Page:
Keeping these nuances in mind, one of the prominent trends I foresee in the industry is the advent of short-form videos and mobile advertising. With the constant evolution of technology and smartphones, easy-to-make, easy-to-watch, short-format video ads will definitely rule the roster in 2021. The ‘story’ format which is quite popular across all social media platforms, allows brands and users to ideate and do so much more than just rolling out a few second stories. Brands now have the opportunity to build meaningful and engaging content for their customers on these platforms. In addition, a stark rise in in-app advertising is expected. Since real-time streaming of videos are becoming popular by the day this will be yet another popular ad tendency businesses will explore.
Raj Kamble, Founder and CCO, Famous Innovations:
I can summarise 2021 in one word: Accountability.
Our business has changed dramatically in 2020 and clients will want partners who are accountable for their business. This means being personally invested in the client’s success – an art that advertising professionals have forgotten about. Asking the tangible question - will this sell my client's product - and not just the vague one - will this build my client's brand. That’s the way things used to be when agencies were owned by the same people that actually did the work. That’s why independent agencies are designed for accountability. Because our success depends on the client's success.
Furthermore, this means the end of segregation of agencies and the start of the hybrid era. Lately, a chasm is forming in the A&M industry where on the one side, there are the large traditional agencies that can only play the large campaign and long-term game but don't understand new media and the new consumer as well. While on the other side, there is a sprouting of digital agencies that play the digital medium well but don't have strong strategic and creative pillars in place. In 2021, clients will increasingly seek integrated solutions and a hybrid agency like ours that combines the best of both worlds is well poised to address this gap.
Ashish Khazanchi, Managing Partner, Enormous Brands:
Optimism is the one trend that I believe will be one of the most important in the industry in the coming days. With the way the world is slowly but surely coming around and the way the businesses are turning a corner, a certain bullishness is to be expected both from the makers and the buying publics. Brands should look at tapping into the emerging positivity and the new togetherness, generosity, kindness in these times. Brands looking at connecting with their audiences on an optimistic emotional level will do well in creating salience for the brand.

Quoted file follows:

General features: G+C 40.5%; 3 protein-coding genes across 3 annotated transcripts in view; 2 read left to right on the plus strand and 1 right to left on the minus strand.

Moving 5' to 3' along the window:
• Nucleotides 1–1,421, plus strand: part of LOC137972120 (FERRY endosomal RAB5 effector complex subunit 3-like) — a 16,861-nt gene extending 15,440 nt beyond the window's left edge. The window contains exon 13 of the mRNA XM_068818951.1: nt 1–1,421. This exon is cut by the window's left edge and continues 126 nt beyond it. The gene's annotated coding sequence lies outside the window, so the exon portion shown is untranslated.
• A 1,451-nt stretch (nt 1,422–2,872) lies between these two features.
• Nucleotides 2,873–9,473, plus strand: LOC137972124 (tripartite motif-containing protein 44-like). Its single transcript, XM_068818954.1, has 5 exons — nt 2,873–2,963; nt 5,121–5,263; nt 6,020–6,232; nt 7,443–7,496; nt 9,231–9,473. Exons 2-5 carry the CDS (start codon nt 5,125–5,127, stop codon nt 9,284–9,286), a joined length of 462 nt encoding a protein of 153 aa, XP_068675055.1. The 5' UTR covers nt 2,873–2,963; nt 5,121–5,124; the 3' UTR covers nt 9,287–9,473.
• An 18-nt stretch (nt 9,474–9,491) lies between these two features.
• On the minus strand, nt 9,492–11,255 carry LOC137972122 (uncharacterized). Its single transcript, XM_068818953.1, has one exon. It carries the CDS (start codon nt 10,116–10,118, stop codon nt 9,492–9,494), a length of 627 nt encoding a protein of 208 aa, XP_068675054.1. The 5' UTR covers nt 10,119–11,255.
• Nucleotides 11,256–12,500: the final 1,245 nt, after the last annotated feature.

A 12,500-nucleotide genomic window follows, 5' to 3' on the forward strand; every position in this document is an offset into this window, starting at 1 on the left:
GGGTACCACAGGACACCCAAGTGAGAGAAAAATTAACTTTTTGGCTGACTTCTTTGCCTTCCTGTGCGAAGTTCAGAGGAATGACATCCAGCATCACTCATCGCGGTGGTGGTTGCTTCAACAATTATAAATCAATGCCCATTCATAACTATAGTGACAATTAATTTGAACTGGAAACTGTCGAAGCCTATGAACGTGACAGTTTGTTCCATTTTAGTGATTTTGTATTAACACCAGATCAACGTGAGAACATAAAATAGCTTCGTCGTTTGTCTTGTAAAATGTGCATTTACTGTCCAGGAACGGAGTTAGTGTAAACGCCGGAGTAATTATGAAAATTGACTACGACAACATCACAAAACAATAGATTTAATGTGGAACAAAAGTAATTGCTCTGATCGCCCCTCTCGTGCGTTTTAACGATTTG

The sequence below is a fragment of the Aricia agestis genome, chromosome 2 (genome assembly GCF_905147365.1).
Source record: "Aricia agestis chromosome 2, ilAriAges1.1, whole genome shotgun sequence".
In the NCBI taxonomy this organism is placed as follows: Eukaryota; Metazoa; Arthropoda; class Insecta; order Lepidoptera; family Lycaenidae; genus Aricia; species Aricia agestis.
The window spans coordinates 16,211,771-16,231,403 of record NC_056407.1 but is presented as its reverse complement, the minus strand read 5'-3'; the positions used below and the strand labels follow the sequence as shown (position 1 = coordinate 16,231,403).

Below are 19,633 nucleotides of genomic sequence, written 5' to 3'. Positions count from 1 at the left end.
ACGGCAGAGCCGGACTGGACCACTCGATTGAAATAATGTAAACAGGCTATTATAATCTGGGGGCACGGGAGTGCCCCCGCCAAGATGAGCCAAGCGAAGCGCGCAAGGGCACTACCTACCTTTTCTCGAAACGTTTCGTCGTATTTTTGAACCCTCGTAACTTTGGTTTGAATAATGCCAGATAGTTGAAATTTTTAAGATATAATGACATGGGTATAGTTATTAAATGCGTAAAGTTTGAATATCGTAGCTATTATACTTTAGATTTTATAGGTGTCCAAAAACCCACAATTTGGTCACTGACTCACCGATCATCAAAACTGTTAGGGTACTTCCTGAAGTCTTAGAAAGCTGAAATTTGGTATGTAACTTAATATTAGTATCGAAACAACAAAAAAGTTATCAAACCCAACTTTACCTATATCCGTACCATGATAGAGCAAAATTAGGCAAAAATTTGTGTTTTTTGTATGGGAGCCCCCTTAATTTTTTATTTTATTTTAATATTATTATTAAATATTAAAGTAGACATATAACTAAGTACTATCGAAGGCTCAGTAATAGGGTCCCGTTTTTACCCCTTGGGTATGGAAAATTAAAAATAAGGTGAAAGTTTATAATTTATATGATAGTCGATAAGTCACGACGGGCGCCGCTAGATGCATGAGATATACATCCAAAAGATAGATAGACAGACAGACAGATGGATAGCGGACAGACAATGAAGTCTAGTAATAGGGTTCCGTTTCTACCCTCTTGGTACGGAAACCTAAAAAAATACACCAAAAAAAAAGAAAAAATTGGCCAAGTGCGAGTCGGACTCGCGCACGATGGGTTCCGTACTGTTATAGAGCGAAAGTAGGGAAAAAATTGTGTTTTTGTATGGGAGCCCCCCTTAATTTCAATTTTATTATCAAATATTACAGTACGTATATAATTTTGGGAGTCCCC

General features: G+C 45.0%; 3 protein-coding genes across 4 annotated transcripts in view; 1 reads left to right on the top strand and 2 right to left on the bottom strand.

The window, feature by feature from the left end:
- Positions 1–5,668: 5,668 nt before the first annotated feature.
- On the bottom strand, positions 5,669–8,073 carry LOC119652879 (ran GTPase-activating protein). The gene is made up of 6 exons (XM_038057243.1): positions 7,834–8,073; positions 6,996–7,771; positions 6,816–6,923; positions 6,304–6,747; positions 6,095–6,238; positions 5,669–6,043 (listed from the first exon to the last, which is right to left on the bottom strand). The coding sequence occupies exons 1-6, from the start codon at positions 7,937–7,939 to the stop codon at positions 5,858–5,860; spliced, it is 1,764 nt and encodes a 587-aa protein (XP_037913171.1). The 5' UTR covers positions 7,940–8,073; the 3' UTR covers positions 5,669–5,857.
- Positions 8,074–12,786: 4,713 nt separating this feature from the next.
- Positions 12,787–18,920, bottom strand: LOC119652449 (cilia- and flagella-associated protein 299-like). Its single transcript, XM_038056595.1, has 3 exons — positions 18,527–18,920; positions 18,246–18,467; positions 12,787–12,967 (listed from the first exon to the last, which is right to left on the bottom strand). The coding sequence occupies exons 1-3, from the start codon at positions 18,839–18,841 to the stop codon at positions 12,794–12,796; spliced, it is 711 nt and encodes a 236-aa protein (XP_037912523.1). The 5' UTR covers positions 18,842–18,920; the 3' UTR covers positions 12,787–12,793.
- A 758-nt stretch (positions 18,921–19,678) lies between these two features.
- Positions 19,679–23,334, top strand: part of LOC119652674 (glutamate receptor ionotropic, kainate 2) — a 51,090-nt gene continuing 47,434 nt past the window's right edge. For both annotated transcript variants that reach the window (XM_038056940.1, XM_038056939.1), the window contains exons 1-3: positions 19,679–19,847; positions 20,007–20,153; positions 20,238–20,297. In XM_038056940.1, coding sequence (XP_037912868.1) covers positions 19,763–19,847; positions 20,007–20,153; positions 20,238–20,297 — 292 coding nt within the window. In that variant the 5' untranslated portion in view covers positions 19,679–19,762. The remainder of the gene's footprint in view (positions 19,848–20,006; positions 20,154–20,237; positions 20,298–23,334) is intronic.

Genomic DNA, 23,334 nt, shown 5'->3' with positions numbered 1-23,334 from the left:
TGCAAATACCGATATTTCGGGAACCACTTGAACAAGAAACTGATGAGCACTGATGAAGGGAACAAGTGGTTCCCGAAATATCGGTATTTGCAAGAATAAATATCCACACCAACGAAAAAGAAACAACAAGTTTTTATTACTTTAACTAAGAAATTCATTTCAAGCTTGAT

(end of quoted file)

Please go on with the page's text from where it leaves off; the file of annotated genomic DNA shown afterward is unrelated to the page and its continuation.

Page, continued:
The changes coronavirus has made across our society have been unpredictable, but for marketing and advertising, it is an opportunity now to change the course of the conversation from extreme caution of the year gone by to a gradual but imminent change.
Debashish Ghosh, National Creative Director, 22feet Tribal Worldwide:
I feel it will be an empathy-driven flywheel. We talk about share economy a lot. One thing that’s shared the most is perhaps knowledge, opinions and views. People trust each other’s view and not a brand’s view. And that’s how they make decisions about who to engage with. The hyper-connected world is increasingly providing more avenues to amplify this behaviour. In this world, the consumer is not just the output but also the input. Delighting one person leads to attracting & engaging another. That’s the flywheel. It’s not a finite CX journey but an on-going one. The idea is to open relationships and not close deals. Creativity will need to vitalize all the forces of this flywheel. Ideas with high dose of empathy and elasticity will easily wrap around it to attain sustainable growth. Being creative with content and stand-alone experiences will not be enough. As a norm, performance, automation, lead generation, on-boarding, CRM stack & other consumer touchpoints will need to be creatively humanised. And existing tools will be creatively redeployed like podcasts being used as testimonials or self-service audio clips. All of it won’t happen in a year but it will be around the corner.”